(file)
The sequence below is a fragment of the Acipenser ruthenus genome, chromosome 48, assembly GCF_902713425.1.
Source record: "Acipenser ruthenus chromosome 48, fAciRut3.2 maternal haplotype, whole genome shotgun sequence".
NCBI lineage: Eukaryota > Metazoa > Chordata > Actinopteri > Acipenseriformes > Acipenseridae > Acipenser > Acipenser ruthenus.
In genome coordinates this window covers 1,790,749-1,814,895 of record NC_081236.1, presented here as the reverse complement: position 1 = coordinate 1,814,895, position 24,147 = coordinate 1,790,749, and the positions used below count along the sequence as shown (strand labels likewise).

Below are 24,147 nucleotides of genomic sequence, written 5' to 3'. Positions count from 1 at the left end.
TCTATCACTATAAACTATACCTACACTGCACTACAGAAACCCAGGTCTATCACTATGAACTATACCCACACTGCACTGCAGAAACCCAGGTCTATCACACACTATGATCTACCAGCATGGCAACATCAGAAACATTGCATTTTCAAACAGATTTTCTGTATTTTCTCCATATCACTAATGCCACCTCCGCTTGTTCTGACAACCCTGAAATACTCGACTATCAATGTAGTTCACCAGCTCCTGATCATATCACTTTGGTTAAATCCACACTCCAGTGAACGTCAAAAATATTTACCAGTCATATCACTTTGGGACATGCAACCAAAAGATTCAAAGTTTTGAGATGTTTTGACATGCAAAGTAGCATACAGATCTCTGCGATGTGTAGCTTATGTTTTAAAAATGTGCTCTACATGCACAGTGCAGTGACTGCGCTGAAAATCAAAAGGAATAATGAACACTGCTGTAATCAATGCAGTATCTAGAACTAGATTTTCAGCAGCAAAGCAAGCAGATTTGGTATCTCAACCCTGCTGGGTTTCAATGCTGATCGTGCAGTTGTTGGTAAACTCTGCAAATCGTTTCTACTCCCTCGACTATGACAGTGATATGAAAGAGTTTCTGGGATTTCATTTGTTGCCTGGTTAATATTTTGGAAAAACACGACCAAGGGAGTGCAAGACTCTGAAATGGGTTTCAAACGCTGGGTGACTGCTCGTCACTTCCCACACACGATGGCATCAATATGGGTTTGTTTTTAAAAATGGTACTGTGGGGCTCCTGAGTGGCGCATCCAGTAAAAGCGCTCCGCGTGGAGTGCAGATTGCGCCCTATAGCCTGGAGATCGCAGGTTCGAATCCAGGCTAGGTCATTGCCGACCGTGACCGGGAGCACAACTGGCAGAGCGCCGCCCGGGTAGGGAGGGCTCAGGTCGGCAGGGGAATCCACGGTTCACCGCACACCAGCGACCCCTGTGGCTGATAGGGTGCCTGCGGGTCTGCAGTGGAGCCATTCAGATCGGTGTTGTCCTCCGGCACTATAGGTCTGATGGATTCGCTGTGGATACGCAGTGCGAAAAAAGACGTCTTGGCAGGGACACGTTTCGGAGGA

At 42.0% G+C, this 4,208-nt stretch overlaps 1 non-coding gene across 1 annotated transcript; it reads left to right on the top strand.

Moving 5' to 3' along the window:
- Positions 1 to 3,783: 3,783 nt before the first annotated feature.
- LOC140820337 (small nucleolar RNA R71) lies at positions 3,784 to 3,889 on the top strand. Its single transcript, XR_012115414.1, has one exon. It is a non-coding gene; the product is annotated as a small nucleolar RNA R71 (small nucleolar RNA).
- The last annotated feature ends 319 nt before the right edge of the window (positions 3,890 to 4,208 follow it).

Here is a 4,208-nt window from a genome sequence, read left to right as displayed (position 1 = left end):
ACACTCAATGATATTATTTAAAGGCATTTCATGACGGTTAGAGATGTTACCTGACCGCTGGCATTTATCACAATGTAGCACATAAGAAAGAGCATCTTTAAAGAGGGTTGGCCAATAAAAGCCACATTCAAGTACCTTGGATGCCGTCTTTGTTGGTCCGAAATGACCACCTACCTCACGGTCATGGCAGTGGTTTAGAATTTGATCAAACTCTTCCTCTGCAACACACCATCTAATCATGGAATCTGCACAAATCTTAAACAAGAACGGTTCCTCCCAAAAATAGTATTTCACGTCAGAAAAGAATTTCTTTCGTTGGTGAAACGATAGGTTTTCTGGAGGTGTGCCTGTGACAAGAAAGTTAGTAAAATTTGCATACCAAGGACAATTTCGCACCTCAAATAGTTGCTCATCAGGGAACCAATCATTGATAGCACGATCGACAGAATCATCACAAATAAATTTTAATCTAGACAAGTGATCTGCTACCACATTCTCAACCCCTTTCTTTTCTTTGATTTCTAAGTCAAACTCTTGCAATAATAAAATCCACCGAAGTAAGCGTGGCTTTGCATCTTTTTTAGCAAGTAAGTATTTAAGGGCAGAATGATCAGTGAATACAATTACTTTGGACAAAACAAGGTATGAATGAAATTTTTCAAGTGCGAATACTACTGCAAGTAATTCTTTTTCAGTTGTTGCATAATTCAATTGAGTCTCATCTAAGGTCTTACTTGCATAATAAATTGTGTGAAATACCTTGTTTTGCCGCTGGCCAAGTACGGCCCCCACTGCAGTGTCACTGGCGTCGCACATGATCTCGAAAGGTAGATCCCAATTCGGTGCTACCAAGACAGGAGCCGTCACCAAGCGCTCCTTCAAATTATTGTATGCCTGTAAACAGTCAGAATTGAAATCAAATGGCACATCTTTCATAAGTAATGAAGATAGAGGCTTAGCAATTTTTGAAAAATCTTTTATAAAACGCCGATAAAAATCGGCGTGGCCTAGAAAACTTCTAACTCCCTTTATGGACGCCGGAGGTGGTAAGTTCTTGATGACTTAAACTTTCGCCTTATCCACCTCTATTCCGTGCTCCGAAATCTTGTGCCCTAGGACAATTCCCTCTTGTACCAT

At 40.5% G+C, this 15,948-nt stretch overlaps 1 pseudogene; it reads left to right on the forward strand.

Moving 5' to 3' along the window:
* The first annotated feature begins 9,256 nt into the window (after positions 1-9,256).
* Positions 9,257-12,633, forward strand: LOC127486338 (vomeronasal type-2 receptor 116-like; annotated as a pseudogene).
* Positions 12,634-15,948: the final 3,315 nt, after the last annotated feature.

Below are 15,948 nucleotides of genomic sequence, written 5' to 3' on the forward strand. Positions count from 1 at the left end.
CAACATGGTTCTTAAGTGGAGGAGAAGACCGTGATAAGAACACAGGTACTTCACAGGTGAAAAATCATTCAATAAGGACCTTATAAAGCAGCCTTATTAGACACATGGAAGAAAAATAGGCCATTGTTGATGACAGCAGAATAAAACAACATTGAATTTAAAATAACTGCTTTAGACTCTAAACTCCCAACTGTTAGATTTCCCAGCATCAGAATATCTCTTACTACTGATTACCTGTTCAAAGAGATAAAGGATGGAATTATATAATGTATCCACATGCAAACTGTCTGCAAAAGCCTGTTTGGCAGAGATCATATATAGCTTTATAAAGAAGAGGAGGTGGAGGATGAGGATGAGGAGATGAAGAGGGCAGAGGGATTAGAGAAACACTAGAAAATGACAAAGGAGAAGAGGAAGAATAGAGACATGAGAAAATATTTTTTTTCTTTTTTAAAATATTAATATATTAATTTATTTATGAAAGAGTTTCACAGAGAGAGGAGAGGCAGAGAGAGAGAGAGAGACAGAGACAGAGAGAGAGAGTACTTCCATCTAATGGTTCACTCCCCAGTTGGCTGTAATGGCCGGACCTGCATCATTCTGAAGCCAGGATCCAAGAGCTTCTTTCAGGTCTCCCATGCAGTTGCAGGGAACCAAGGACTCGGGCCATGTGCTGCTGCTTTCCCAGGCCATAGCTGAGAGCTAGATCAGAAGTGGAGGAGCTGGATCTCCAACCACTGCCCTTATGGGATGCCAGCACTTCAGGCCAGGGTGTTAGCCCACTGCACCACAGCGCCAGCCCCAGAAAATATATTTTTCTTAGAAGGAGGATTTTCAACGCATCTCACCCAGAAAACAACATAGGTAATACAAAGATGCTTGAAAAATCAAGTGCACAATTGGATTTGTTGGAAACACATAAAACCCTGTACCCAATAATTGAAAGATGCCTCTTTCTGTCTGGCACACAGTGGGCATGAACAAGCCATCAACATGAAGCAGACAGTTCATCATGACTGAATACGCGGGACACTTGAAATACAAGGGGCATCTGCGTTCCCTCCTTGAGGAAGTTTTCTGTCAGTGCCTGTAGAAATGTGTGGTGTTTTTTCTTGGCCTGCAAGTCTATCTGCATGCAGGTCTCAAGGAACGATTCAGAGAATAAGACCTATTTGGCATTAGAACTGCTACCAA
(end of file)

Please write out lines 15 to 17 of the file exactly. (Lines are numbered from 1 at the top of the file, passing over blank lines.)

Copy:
Moving 5' to 3' along the window:
* The first annotated feature begins 9,256 nt into the window (after positions 1-9,256).
* Positions 9,257-12,633, forward strand: LOC127486338 (vomeronasal type-2 receptor 116-like; annotated as a pseudogene).